A Spotted Forktail

Historical period(s)
Mughal dynasty, Reign of Jahangir, 19th century
Mughal Court
Mughal School
Opaque watercolor and gold on paper
H x W: 11.4 x 20.5 cm (4 1/2 x 8 1/16 in)
Credit Line
Purchase — Charles Lang Freer Endowment
Freer Gallery of Art Collection
Accession Number
On View Location
Currently not on view

Album leaf with painting

bird, India, Mughal dynasty (1526 - 1858), Reign of Jahangir (1605 - 1627), spotted forktail
Provenance research underway.

This nineteenth-century bird study, inscribed to artists of the seventeenth century, is intriguing in that it challenges the Western notion of a copy as not merely an inferior work but actually a forgery. Indian artists did not consider it inappropriate or deceitful to closely copy a fine painting, including even the original artist's signature. Rather, they looked upon it as a tribute to the earlier artist.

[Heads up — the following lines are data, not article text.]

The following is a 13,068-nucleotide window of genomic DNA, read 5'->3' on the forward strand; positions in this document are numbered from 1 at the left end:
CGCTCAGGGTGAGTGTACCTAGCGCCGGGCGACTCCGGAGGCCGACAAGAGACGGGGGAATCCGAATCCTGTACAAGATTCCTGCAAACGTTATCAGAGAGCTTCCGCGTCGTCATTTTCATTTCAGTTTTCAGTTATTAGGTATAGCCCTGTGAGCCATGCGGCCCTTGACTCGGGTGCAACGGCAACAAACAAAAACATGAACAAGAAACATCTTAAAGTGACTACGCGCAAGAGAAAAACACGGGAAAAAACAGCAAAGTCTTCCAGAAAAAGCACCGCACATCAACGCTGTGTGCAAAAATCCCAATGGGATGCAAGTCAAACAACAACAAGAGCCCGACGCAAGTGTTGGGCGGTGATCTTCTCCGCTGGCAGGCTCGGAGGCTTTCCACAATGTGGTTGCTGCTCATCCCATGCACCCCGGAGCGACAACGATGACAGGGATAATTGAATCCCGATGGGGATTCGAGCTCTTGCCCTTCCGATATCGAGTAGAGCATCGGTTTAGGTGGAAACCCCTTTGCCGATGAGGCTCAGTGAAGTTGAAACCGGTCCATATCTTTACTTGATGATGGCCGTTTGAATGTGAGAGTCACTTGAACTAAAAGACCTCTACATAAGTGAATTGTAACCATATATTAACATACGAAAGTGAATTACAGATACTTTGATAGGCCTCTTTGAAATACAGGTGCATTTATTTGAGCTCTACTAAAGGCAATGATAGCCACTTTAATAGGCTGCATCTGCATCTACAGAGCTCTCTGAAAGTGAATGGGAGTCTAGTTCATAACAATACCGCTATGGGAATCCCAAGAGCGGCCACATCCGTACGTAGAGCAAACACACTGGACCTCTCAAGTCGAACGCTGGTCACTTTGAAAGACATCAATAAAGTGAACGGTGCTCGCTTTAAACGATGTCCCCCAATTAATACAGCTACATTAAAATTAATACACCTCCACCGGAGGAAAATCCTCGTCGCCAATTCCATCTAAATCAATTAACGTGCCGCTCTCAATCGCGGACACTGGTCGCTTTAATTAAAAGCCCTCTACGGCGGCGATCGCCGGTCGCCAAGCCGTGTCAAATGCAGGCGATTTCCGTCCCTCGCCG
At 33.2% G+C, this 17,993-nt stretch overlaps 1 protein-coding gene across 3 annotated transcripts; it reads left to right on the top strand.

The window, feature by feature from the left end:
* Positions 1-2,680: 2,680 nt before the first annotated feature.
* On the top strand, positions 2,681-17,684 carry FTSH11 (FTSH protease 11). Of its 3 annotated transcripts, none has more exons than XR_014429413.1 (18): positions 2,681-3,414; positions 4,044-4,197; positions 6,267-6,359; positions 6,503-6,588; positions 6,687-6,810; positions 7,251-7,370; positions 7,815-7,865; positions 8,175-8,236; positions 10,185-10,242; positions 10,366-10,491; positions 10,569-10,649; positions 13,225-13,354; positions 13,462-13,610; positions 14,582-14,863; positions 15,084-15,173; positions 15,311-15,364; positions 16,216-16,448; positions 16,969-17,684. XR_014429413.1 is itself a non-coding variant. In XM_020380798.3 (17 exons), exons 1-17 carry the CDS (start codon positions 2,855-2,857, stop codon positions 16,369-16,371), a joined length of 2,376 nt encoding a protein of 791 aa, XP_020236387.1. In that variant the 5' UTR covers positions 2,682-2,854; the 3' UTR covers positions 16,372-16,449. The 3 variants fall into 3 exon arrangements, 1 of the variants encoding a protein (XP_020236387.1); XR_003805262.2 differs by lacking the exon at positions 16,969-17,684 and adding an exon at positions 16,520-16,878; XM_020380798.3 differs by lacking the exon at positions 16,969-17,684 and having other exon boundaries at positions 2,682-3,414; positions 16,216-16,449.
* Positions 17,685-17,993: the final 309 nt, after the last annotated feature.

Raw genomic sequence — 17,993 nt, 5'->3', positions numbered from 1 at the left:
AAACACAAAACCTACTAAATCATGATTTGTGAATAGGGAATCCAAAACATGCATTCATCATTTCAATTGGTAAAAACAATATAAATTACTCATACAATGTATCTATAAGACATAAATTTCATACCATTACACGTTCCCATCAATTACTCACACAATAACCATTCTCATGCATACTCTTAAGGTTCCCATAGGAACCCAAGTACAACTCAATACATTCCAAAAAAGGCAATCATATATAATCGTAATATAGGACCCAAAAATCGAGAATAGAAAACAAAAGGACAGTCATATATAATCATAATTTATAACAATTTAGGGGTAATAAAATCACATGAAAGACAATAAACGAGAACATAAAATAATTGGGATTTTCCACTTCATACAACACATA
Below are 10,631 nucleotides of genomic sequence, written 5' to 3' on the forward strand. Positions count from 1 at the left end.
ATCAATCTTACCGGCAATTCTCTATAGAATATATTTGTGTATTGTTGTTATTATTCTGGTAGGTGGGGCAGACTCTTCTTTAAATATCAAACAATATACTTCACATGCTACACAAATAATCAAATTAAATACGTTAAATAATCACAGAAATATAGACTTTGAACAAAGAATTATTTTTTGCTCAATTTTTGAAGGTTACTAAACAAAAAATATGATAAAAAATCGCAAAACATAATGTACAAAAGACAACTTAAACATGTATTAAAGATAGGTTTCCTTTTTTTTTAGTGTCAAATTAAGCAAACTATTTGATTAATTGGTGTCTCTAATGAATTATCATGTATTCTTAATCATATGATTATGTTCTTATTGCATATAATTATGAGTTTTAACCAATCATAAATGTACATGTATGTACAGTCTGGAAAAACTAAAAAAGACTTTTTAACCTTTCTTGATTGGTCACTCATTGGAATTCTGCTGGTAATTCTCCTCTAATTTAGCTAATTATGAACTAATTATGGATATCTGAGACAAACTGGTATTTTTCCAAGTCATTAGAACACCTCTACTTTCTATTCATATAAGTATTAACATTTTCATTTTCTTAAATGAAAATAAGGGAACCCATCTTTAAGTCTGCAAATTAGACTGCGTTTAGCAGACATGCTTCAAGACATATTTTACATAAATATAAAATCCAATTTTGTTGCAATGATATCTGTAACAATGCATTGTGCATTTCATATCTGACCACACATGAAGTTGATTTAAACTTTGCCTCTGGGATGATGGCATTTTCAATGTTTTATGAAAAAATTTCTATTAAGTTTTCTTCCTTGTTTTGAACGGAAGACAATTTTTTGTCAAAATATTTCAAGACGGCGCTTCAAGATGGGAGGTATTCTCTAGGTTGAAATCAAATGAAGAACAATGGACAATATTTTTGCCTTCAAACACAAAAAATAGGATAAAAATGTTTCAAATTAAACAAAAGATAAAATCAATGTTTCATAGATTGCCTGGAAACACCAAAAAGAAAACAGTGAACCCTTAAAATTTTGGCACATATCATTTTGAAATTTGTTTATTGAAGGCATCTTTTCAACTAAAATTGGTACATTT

The Spotted Forktail is a Himalayan bird that lives near streams that run through densly forested ravines. Its black-and-white plumage provides camouflage among the rocks and water as it searches for insects. To produce this copy of a work by the noted seventeenth-century artist Abul Hasan, the artist has inverted a tracing of the original, thereby reversing the image. He has misattributed it to the other famed natural history painter, Mansur. An inner border of rhyming couplets and a second border of palmettes and flower heads separate the painting from its wide outer floral border.

Published References
  • Sport in Art: Some Wonderful Birds. vol. 1, no. 9, October 11, 1954. p. 62.
  • Milo Cleveland Beach. The Imperial Image: Paintings for the Mughal Court. Exh. cat. Washington, 1981. p. 189, fig. 33.
Collection Area(s)
South Asian and Himalayan Art
Web Resources
Google Cultural Institute
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